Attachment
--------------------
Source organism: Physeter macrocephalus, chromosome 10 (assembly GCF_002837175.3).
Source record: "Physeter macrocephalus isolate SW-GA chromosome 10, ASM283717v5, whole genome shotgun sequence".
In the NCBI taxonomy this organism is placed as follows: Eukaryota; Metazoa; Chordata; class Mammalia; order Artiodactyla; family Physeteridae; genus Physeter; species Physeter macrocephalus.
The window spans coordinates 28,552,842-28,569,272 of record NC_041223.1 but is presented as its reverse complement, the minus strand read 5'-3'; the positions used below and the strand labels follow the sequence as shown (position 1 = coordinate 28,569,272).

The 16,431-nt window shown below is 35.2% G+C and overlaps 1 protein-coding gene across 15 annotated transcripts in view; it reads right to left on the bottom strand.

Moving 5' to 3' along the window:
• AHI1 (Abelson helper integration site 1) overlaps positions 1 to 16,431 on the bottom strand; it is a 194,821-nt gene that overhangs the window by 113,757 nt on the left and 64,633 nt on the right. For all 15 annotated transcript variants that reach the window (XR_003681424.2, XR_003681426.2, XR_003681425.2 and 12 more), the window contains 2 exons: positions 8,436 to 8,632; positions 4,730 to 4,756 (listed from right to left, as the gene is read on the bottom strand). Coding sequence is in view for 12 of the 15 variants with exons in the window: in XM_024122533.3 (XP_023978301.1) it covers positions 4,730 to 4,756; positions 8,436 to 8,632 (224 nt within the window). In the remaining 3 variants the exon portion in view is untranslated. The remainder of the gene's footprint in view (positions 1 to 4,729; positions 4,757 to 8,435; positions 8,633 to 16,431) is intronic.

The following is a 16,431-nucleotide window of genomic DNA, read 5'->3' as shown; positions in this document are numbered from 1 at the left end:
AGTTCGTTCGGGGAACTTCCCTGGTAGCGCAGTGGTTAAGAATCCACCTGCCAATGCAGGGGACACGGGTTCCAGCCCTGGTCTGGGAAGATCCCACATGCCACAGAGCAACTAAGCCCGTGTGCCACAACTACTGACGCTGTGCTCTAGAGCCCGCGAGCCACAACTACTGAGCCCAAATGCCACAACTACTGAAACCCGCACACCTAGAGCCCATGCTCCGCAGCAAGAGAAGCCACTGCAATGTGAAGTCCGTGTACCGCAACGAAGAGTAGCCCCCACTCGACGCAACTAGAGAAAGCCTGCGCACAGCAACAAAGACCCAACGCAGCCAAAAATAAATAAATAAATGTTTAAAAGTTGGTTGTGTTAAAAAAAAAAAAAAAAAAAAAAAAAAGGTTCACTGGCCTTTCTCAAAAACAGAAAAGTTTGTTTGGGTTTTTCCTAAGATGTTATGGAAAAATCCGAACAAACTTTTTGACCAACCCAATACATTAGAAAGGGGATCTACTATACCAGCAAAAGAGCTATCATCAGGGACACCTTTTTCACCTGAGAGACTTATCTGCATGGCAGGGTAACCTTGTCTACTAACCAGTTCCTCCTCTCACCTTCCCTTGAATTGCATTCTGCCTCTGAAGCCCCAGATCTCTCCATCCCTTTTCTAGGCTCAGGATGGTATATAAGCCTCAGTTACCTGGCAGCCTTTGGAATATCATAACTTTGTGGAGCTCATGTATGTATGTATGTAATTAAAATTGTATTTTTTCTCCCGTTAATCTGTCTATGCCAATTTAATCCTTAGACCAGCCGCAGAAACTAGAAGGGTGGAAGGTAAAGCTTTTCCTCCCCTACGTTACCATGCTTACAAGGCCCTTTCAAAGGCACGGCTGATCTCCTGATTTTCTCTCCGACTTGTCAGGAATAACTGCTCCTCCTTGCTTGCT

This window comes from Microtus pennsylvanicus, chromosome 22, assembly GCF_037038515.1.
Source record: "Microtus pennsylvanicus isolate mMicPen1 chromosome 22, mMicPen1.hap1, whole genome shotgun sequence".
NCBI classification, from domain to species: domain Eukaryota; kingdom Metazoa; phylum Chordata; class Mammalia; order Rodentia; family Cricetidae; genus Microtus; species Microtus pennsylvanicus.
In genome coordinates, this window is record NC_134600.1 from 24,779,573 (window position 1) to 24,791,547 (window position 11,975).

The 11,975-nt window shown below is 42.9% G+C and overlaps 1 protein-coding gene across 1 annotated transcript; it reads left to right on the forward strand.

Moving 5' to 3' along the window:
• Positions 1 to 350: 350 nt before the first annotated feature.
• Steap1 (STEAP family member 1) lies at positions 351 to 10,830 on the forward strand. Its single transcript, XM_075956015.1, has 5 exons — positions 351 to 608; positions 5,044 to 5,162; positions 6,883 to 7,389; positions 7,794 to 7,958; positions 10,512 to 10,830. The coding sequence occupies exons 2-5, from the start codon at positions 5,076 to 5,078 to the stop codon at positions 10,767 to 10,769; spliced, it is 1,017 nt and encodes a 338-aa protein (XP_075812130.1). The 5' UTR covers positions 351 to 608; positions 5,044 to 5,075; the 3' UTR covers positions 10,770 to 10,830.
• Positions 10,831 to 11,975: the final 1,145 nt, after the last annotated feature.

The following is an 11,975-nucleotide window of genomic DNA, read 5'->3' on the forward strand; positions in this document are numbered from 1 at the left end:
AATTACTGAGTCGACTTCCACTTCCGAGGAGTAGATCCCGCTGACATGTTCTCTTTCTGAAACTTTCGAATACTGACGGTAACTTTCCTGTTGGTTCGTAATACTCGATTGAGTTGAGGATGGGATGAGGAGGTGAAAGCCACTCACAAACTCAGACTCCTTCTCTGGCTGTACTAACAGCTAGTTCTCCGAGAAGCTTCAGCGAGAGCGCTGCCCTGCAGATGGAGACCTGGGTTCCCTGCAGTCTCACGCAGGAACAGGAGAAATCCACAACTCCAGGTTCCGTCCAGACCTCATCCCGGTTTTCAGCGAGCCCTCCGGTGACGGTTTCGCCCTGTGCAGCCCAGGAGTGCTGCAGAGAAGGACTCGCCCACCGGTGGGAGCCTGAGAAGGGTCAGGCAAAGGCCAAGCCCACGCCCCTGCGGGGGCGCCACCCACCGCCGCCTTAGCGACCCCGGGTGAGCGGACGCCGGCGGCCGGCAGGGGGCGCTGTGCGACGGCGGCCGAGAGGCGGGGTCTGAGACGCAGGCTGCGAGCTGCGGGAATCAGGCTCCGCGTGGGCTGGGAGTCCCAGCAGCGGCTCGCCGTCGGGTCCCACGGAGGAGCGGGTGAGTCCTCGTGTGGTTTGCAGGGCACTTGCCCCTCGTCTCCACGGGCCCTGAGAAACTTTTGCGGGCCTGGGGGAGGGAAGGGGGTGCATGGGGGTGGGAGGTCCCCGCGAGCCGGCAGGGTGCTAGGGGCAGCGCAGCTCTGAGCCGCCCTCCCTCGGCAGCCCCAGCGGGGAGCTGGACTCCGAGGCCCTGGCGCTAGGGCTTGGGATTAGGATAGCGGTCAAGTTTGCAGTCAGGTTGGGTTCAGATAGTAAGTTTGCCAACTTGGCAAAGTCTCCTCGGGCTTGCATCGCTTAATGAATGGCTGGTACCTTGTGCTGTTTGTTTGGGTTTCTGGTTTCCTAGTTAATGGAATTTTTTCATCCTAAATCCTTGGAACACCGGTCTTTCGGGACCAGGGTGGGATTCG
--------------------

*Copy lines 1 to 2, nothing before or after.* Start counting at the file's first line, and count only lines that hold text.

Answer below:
Source organism: Physeter macrocephalus, chromosome 10 (assembly GCF_002837175.3).
Source record: "Physeter macrocephalus isolate SW-GA chromosome 10, ASM283717v5, whole genome shotgun sequence".